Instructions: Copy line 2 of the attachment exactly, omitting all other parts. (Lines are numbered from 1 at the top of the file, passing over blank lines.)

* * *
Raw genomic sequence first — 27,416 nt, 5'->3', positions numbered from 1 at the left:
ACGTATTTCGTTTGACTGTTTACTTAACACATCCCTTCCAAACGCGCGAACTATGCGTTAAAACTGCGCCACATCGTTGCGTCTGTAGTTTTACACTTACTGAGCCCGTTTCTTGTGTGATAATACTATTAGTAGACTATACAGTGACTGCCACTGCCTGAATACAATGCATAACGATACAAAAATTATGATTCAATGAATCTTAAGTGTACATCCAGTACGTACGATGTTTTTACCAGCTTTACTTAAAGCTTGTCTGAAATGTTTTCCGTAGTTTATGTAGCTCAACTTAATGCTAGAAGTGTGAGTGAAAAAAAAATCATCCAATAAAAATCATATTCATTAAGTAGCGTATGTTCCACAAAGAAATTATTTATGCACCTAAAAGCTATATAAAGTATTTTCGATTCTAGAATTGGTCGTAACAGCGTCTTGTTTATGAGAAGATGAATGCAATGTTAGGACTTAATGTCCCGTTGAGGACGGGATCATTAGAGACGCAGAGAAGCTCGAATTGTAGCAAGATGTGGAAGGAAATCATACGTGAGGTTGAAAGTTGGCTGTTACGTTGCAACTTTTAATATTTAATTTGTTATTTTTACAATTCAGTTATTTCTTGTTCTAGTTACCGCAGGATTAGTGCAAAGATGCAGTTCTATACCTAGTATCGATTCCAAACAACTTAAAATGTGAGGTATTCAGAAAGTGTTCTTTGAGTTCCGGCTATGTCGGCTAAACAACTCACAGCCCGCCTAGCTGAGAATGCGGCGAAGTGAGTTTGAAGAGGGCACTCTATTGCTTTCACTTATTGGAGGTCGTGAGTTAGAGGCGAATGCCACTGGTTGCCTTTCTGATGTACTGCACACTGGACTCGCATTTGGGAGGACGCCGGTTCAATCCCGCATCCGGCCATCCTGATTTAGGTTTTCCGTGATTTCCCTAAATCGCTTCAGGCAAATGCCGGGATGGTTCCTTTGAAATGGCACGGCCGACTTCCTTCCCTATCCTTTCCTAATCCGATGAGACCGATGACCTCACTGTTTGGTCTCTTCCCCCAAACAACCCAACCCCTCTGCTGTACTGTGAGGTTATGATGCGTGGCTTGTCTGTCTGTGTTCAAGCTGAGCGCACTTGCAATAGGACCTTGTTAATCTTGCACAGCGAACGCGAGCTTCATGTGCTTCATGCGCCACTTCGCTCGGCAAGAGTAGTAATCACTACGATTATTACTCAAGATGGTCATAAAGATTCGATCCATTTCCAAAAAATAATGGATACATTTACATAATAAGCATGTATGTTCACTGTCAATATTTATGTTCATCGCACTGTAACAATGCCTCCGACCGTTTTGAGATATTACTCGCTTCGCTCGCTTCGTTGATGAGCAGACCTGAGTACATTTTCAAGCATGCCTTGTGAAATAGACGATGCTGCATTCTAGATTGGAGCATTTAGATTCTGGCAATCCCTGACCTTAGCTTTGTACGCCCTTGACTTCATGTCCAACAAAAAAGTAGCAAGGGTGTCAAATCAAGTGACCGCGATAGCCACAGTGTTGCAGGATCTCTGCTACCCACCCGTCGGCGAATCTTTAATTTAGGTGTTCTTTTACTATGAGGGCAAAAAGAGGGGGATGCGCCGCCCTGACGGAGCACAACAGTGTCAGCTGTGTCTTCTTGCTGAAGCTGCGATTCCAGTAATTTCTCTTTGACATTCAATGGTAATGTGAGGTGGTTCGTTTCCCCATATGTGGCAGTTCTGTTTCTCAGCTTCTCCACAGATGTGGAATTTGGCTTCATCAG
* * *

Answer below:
ACGTATTTCGTTTGACTGTTTACTTAACACATCCCTTCCAAACGCGCGAACTATGCGTTAAAACTGCGCCACATCGTTGCGTCTGTAGTTTTACACTTACTGAGCCCGTTTCTTGTGTGATAATACTATTAGTAGACTATACAGTGACTGCCACTGCCTGAATACAATGCATAACGATACAAAAATTATGATTCAATGAATCTTAAGTGTACATCCAGTACGTACGATGTTTTTACCAGCTTTACTTAAAGCTTGTCTGAAATGTTTTCCGTAGTTTATGTAGCTCAACTTAATGCTAGAAGTGTGAGTGAAAAAAAAATCATCCAATAAAAATCATATTCATTAAGTAGCGTATGTTCCACAAAGAAATTATTTATGCACCTAAAAGCTATATAAAGTATTTTCGATTCTAGAATTGGTCGTAACAGCGTCTTGTTTATGAGAAGATGAATGCAATGTTAGGACTTAATGTCCCGTTGAGGACGGGATCATTAGAGACGCAGAGAAGCTCGAATTGTAGCAAGATGTGGAAGGAAATCATACGTGAGGTTGAAAGTTGGCTGTTACGTTGCAACTTTTAATATTTAATTTGTTATTTTTACAATTCAGTTATTTCTTGTTCTAGTTACCGCAGGATTAGTGCAAAGATGCAGTTCTATACCTAGTATCGATTCCAAACAACTTAAAATGTGAGGTATTCAGAAAGTGTTCTTTGAGTTCCGGCTATGTCGGCTAAACAACTCACAGCCCGCCTAGCTGAGAATGCGGCGAAGTGAGTTTGAAGAGGGCACTCTATTGCTTTCACTTATTGGAGGTCGTGAGTTAGAGGCGAATGCCACTGGTTGCCTTTCTGATGTACTGCACACTGGACTCGCATTTGGGAGGACGCCGGTTCAATCCCGCATCCGGCCATCCTGATTTAGGTTTTCCGTGATTTCCCTAAATCGCTTCAGGCAAATGCCGGGATGGTTCCTTTGAAATGGCACGGCCGACTTCCTTCCCTATCCTTTCCTAATCCGATGAGACCGATGACCTCACTGTTTGGTCTCTTCCCCCAAACAACCCAACCCCTCTGCTGTACTGTGAGGTTATGATGCGTGGCTTGTCTGTCTGTGTTCAAGCTGAGCGCACTTGCAATAGGACCTTGTTAATCTTGCACAGCGAACGCGAGCTTCATGTGCTTCATGCGCCACTTCGCTCGGCAAGAGTAGTAATCACTACGATTATTACTCAAGATGGTCATAAAGATTCGATCCATTTCCAAAAAATAATGGATACATTTACATAATAAGCATGTATGTTCACTGTCAATATTTATGTTCATCGCACTGTAACAATGCCTCCGACCGTTTTGAGATATTACTCGCTTCGCTCGCTTCGTTGATGAGCAGACCTGAGTACATTTTCAAGCATGCCTTGTGAAATAGACGATGCTGCATTCTAGATTGGAGCATTTAGATTCTGGCAATCCCTGACCTTAGCTTTGTACGCCCTTGACTTCATGTCCAACAAAAAAGTAGCAAGGGTGTCAAATCAAGTGACCGCGATAGCCACAGTGTTGCAGGATCTCTGCTACCCACCCGTCGGCGAATCTTTAATTTAGGTGTTCTTTTACTATGAGGGCAAAAAGAGGGGGATGCGCCGCCCTGACGGAGCACAACAGTGTCAGCTGTGTCTTCTTGCTGAAGCTGCGATTCCAGTAATTTCTCTTTGACATTCAATGGTAATGTGAGGTGGTTCGTTTCCCCATATGTGGCAGTTCTGTTTCTCAGCTTCTCCACAGATGTGGAATTTGGCTTCATCAG